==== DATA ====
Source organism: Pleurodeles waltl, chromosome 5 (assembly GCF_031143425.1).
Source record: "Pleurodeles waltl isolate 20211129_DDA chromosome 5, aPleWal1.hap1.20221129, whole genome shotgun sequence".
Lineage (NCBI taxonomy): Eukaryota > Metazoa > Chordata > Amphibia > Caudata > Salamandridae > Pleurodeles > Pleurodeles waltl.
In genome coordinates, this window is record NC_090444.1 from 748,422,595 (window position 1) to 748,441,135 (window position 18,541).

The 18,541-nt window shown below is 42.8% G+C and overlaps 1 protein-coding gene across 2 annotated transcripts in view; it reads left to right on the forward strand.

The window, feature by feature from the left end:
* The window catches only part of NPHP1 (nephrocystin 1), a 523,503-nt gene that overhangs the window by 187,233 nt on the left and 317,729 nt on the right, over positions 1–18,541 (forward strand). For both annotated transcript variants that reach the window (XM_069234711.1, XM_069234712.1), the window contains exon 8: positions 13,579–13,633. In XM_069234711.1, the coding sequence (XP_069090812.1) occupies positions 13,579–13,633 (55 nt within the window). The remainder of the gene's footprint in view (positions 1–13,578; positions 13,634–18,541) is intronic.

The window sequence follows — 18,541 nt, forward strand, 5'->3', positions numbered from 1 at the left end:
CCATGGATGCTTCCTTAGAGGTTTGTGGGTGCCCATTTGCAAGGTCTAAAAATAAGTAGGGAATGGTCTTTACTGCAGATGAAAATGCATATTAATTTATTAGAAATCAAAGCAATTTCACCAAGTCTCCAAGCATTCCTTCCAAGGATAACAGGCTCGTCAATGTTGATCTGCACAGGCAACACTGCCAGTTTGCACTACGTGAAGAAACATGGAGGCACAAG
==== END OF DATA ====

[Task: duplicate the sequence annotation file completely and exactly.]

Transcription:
Source organism: Pleurodeles waltl, chromosome 5 (assembly GCF_031143425.1).
Source record: "Pleurodeles waltl isolate 20211129_DDA chromosome 5, aPleWal1.hap1.20221129, whole genome shotgun sequence".
Lineage (NCBI taxonomy): Eukaryota > Metazoa > Chordata > Amphibia > Caudata > Salamandridae > Pleurodeles > Pleurodeles waltl.
In genome coordinates, this window is record NC_090444.1 from 748,422,595 (window position 1) to 748,441,135 (window position 18,541).

The 18,541-nt window shown below is 42.8% G+C and overlaps 1 protein-coding gene across 2 annotated transcripts in view; it reads left to right on the forward strand.

The window, feature by feature from the left end:
* The window catches only part of NPHP1 (nephrocystin 1), a 523,503-nt gene that overhangs the window by 187,233 nt on the left and 317,729 nt on the right, over positions 1–18,541 (forward strand). For both annotated transcript variants that reach the window (XM_069234711.1, XM_069234712.1), the window contains exon 8: positions 13,579–13,633. In XM_069234711.1, the coding sequence (XP_069090812.1) occupies positions 13,579–13,633 (55 nt within the window). The remainder of the gene's footprint in view (positions 1–13,578; positions 13,634–18,541) is intronic.

The window sequence follows — 18,541 nt, forward strand, 5'->3', positions numbered from 1 at the left end:
CCATGGATGCTTCCTTAGAGGTTTGTGGGTGCCCATTTGCAAGGTCTAAAAATAAGTAGGGAATGGTCTTTACTGCAGATGAAAATGCATATTAATTTATTAGAAATCAAAGCAATTTCACCAAGTCTCCAAGCATTCCTTCCAAGGATAACAGGCTCGTCAATGTTGATCTGCACAGGCAACACTGCCAGTTTGCACTACGTGAAGAAACATGGAGGCACAAG